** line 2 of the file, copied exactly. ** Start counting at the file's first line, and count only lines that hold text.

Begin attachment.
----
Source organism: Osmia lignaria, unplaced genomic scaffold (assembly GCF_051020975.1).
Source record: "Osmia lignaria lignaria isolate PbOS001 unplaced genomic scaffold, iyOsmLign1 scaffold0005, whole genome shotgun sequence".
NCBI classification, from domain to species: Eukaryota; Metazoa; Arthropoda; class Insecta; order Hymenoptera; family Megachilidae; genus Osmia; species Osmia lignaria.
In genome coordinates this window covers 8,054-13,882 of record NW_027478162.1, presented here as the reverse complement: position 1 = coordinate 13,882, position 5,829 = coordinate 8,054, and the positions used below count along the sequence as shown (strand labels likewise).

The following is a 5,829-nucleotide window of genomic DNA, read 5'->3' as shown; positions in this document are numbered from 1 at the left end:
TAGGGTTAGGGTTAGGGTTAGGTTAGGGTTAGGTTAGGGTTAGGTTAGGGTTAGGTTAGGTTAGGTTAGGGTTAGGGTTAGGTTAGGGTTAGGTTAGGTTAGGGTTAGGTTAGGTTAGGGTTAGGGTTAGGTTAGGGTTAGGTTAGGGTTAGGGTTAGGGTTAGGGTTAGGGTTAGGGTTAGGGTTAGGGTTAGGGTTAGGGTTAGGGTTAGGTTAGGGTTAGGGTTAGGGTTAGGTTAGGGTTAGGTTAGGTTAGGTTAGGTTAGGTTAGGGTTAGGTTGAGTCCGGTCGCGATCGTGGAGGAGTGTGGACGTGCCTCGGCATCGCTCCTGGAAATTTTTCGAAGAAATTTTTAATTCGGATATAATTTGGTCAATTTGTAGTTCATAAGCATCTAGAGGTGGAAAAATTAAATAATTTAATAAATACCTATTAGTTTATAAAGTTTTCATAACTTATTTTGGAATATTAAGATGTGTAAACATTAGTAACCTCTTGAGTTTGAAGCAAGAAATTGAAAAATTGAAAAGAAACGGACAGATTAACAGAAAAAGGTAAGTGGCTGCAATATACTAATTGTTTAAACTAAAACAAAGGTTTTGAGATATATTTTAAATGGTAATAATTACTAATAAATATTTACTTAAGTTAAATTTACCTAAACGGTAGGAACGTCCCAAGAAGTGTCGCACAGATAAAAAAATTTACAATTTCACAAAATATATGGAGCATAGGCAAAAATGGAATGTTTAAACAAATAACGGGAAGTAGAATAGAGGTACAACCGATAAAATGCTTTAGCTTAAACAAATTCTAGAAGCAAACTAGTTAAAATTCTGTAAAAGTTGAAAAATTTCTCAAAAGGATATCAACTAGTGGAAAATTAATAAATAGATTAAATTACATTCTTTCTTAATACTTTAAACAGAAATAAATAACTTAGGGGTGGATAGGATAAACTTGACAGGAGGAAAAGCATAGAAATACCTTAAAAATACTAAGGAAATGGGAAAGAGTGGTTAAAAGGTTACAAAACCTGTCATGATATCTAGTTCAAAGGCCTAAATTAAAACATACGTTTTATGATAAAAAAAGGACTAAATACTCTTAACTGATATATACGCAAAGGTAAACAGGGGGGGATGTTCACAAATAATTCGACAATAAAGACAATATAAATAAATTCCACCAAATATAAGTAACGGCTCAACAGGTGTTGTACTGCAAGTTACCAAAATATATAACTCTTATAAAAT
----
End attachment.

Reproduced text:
Source record: "Osmia lignaria lignaria isolate PbOS001 unplaced genomic scaffold, iyOsmLign1 scaffold0005, whole genome shotgun sequence".